Plastic Surgery Research Council

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Novel Antibiotic Thin Films Prevent Surgical Implant Infections
Jennifer Baker, MD1, Ahmed Beydoun, BS1, Ryan Boudrean, MD1, Aaron Seitz, MD1, Michael J. Edwards, MD1, Charles Caldwell, PhD1, Erich Gulbins, PhD2, Ryan Gobble, MD1.
1University of Cincinnati, Cincinnati, OH, USA, 2University Duisburg-Essen, Essen, Germany.

Purpose: Many common procedures in plastic surgery involve implantation of foreign bodies to achieve a cosmetic or functional goal. These materials can range from silicone breast implants, to expanded polytetrafluorethylene (ePTFE) facial implants, to titanium plates, screws, and wires for hand and craniofacial reconstruction. Surgical implant-associated infections are not common, but can be the cause of significant morbidity when they occur. We have developed a novel method of coating surgical implants that is cheap, easy, and effective at preventing implant infection in vivo.
Methods: Pieces of silicone breast implant were coated with doxycycline; pieces of ePTFE vascular grafts and titanium screws were coated with doxycycline, erythromycin, chloramphenicol, and levofloxacin using our novel dip-coating method which results in an evaporative-induced molecular crystal film on the surface.
Wildtype mice underwent sterile subcutaneous implantation of either antibiotic-coated or vehicle-coated silicone, ePTFE, or titanium after which methicillin resistant S. aureus (MRSA) or P. aeruginosa in saline were directly inoculated into the wound. After three days, mice were sacrificed, and the implants were harvested and subjected to bath sonication to release adherent bacteria. Bacterial counts then were quantified using a plate dilution method.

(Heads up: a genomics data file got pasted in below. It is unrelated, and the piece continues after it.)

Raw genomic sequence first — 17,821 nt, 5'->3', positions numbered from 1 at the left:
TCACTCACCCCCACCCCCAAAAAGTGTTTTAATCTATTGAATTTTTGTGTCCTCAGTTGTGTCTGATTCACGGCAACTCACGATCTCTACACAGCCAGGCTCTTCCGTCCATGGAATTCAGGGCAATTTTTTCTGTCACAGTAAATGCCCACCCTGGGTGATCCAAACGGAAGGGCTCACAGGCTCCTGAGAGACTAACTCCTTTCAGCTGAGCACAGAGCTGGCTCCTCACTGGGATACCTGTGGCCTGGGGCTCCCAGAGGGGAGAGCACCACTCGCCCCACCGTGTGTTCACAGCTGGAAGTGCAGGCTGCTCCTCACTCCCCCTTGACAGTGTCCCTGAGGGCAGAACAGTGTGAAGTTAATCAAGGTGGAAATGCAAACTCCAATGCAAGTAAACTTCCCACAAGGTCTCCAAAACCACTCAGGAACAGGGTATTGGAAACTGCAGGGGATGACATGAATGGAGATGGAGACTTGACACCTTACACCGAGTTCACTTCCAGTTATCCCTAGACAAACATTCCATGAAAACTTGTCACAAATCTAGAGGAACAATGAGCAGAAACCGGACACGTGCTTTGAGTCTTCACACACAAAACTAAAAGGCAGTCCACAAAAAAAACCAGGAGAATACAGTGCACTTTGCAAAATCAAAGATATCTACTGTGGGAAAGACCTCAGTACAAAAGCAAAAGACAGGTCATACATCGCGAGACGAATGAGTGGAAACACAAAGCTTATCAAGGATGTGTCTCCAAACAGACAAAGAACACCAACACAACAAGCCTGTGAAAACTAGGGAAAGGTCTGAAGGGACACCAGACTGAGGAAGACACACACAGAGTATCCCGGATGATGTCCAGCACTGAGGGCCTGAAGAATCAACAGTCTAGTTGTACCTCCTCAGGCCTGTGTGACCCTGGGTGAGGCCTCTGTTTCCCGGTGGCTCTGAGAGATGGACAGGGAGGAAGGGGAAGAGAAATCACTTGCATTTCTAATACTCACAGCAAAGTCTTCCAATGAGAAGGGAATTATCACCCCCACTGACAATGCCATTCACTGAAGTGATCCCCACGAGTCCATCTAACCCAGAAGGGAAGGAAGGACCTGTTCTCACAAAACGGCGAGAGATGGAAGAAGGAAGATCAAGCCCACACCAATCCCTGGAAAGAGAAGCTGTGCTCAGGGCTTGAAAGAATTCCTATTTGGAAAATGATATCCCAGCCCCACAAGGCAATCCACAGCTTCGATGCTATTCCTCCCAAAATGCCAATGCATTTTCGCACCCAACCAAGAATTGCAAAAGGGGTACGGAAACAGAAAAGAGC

Results: Silicone coated with doxycycline reduced implant colonization by 1.7 log after MRSA inoculation and by 2.7 log after P. aeruginosa inoculation (p<0.05; n =8). ePTFE coated with erythromycin, doxycycline, chloramphenicol, and levofloxacin reduced MRSA and P. aeruginosa implant colonization by 3.2, 4.7, 2.3 and 3.7 log, and 3.3, 2.7, 2.8 and 3.7 log, respectively (p < 0.05; n=9). Titanium coated with erythromycin, doxycycline, chloramphenicol, and levofloxacin reduced MRSA and P. aeruginosa implant colonization by 2.5, 2.6, 2.3, and 2.9 log and 0.3, 2.8, 2.4 and 3.3, respectively (p<0.5; n=9) compared to vehicle-coated controls.
Conclusion: Wound infection is the dreaded complication of foreign body implantation due to the significant pain, suffering, and prolonged subsequent treatment. We present a novel, cheap, easy, and effective method for coating surgical implants that demonstrates marked reduction of implant infection against MRSA and P. aeruginosa in a murine model.


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